Dec. 26, 2019 By Kristen Torres
The number of chain stores in operation continues to fall across New York City and the decline in 2019 was greatest in Queens, according to a new report.
The Center for an Urban Future released its 2019 State of the Chains report this month and noted that the number of chain stores fell 3.7 percent across the city over the past year—from 8,136 stores to 7,852.
The borough of Queens experienced the largest decline, with the number of chain stores down 4.9 percent.
There were declines in all five boroughs—with Brooklyn down 4 percent, the Bronx 3.8 percent, Manhattan 3.1 percent and Staten Island 2.4 percent.
Clothing, cosmetics and other merchandise retailers were the hardest hit with closures this year. Stores such as Avenue lost six stores; Dress Barn four stores; and Children’s Place three stores.
Payless Shoes closed all 71 of its locations after filing for bankruptcy in February. Beauty supply chain Ricky’s shuttered 12 of its locations, with only two storefronts left in the city. The Mattress Firm closed 20 stores, GNC shut down eight, and GameStop seven locations.
The organization’s report also revealed a decline among some fast food restaurants. Subway closed 43 of its locations, Little Caesar’s closed 11 and Pizza Hut closed four.
But despite broad declines across the fast food industry, some national food chains have continued to expand in the city.
Dunkin’ Donuts remains the city’s largest national retailer, with 636 locations—up 12 from last year. Starbucks also expanded its footprint with 24 new locations to
Other popular fast food chains also opened up more locations since 2018, with Taco Bell opening eight new storefronts and Chick-fil-a and Popeyes opening six each.
The report noted that there were 316 companies that operated chain stores in New York in 2019—65 percent of them had stores in Queens.
Five companies only had storefronts in Queens, including H-Mart, Curves and True Religion, according to the report.
The zip code 11373, which is home to the Queens Center Mall, is the zip code with the greatest number of chain store locations in the borough.
Meanwhile, the zip code 11371—home to LaGuardia Airport– experienced the biggest decline in the number of chain stores in Queens. It lost eight storefronts.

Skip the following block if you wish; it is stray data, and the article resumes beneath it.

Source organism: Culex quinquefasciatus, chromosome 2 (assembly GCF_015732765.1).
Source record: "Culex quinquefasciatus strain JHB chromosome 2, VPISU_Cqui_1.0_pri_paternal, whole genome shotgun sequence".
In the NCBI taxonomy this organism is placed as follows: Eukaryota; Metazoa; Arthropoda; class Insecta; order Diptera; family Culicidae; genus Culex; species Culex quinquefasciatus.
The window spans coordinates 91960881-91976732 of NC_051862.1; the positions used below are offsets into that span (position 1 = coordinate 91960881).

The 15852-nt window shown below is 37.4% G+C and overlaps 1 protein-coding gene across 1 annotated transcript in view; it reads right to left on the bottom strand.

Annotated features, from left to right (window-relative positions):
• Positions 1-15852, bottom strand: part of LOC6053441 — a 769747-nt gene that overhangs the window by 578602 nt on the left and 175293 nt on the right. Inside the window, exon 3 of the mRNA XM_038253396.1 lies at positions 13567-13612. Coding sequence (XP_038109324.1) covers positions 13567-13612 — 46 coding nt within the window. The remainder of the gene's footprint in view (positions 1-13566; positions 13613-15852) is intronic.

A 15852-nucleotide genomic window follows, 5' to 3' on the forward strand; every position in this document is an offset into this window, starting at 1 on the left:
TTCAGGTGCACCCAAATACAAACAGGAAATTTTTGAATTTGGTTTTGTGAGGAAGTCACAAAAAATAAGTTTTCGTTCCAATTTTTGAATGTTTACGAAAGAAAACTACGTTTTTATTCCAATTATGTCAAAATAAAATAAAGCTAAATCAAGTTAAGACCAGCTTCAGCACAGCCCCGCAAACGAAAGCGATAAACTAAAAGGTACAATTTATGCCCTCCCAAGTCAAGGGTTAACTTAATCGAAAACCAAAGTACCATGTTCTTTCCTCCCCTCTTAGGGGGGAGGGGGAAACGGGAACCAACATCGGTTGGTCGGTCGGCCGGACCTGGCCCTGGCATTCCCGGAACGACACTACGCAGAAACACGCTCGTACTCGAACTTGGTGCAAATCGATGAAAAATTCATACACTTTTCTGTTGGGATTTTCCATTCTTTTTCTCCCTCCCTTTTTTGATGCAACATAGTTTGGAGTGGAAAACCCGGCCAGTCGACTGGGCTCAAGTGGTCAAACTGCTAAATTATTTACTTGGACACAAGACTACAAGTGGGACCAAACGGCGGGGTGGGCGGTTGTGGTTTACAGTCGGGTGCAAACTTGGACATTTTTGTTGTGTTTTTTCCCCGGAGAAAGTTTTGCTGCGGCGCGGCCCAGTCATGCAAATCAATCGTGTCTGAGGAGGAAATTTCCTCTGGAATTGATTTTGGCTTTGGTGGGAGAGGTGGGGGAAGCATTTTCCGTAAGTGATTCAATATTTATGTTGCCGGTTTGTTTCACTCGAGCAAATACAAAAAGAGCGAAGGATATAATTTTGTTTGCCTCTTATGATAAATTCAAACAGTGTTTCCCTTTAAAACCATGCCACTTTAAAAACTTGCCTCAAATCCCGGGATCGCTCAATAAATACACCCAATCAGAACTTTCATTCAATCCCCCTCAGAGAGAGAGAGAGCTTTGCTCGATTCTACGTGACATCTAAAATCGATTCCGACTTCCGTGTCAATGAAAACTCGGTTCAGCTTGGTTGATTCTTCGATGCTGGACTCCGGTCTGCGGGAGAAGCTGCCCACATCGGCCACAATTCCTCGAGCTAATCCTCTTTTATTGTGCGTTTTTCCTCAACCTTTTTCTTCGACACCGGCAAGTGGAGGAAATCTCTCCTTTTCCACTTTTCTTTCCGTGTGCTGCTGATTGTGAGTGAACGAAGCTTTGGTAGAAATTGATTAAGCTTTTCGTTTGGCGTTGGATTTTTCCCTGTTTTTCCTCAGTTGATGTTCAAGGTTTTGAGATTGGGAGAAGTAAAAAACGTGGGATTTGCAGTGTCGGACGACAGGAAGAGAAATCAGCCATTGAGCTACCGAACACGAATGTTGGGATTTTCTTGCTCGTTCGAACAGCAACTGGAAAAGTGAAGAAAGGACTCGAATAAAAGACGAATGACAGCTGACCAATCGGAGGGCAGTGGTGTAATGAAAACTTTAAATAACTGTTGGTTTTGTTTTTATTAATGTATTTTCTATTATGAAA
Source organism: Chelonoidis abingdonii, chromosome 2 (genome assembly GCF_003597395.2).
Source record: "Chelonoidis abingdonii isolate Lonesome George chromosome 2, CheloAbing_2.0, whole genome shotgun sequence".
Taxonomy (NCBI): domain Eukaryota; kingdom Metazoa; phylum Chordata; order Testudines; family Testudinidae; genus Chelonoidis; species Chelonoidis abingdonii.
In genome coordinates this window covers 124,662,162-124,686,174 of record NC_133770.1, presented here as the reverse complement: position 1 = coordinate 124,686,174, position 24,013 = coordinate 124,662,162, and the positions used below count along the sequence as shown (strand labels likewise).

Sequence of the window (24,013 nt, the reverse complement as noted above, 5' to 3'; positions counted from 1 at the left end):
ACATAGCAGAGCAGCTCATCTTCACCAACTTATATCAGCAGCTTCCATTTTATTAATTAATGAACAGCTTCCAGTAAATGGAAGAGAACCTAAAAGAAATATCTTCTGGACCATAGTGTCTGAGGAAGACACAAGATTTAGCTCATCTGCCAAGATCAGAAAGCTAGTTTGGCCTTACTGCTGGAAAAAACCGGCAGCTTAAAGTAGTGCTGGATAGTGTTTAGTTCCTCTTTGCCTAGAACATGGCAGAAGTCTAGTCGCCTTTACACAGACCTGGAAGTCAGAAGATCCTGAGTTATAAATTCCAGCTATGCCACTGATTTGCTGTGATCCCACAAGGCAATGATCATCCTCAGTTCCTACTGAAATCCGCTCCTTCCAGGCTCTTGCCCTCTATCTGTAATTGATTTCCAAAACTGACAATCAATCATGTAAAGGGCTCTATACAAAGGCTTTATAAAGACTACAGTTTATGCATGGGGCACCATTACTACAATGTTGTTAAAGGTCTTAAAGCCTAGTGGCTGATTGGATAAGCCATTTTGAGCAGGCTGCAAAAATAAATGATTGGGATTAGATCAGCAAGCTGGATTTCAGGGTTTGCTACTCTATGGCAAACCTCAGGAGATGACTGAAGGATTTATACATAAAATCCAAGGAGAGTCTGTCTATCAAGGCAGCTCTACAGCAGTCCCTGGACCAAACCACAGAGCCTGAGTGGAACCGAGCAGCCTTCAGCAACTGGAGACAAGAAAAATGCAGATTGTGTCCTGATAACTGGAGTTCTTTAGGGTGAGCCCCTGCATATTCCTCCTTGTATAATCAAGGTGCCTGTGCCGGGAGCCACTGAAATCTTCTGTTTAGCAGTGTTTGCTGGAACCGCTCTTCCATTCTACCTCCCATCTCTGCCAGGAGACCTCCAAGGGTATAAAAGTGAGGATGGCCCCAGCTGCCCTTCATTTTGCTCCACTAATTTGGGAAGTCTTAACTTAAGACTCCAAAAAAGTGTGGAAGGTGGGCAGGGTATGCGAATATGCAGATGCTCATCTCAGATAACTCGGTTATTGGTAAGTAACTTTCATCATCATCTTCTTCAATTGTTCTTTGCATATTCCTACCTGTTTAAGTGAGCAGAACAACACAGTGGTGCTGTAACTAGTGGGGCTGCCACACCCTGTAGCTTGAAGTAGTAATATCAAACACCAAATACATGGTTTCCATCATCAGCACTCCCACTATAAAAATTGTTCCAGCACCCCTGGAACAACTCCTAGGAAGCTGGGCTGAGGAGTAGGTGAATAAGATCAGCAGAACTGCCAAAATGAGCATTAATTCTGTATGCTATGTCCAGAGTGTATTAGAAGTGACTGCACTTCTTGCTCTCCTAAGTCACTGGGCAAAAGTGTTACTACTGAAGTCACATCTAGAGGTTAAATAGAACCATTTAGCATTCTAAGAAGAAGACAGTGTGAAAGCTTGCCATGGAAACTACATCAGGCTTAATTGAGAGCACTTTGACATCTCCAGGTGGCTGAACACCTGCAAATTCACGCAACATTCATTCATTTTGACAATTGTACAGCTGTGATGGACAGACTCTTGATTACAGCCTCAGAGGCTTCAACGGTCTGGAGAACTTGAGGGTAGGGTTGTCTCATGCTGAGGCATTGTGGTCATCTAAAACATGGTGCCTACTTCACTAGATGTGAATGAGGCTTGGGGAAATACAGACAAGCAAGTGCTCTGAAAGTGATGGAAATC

Chain stores are owned by mega corporations. Good riddance.
There’s an entire block on Myrtle ave in Queens that has literally only 2 stores open on it. It’s sad to see, I’ve been here my whole
I’ve and have always preferred to shop my local shops. So it’s not just big chains that are closing down EVERY THING is closing down and it’s sad to see.
There is a cloud of darkness that hovers over all 5 boroughs;it’s called gentrification. 5000 dollar a month apts 2700 dollar a month studios now it trickles on to commercial establishments…they cannot survive. No one can survive no one
So many bikes going to T-Mobile & Starbucks.
This is not a biking city, my husband has almost been hit by these speedsters.
Chain stores employ more people.What happens when the close for small independent locally owned stores
? Nothing but increase in unemployment
I feel bad for the operators, if they are local, but it all sounds like good news to me
And yet you show the Starbucks that has the 6+years old vacant lot right next to it. Gross, depressing, and embarrassing.
Shop local and support small business!
Anybody wonder how all of the pharmacies and catering places in 11375 owned by Russians can afford to stay in business when they are on blocks with high rents? How many of these “businesses” do we need?
Anyone have the stats for independantly owned stores. If chain stores are declining for locally owned businesses that would be music to my ears.
Amazon must be stopped!!!
Diversity? Gentrification? Homeless Shelters? I think since this agenda began by your community leaders years ago it should pin point there criminality of payoffs, bribes and straight up bullshit for there concern about our way of life…. The time comes for all who are deceptive and part of a the big plan. May it show up on your doorstep the same way it is now at ours.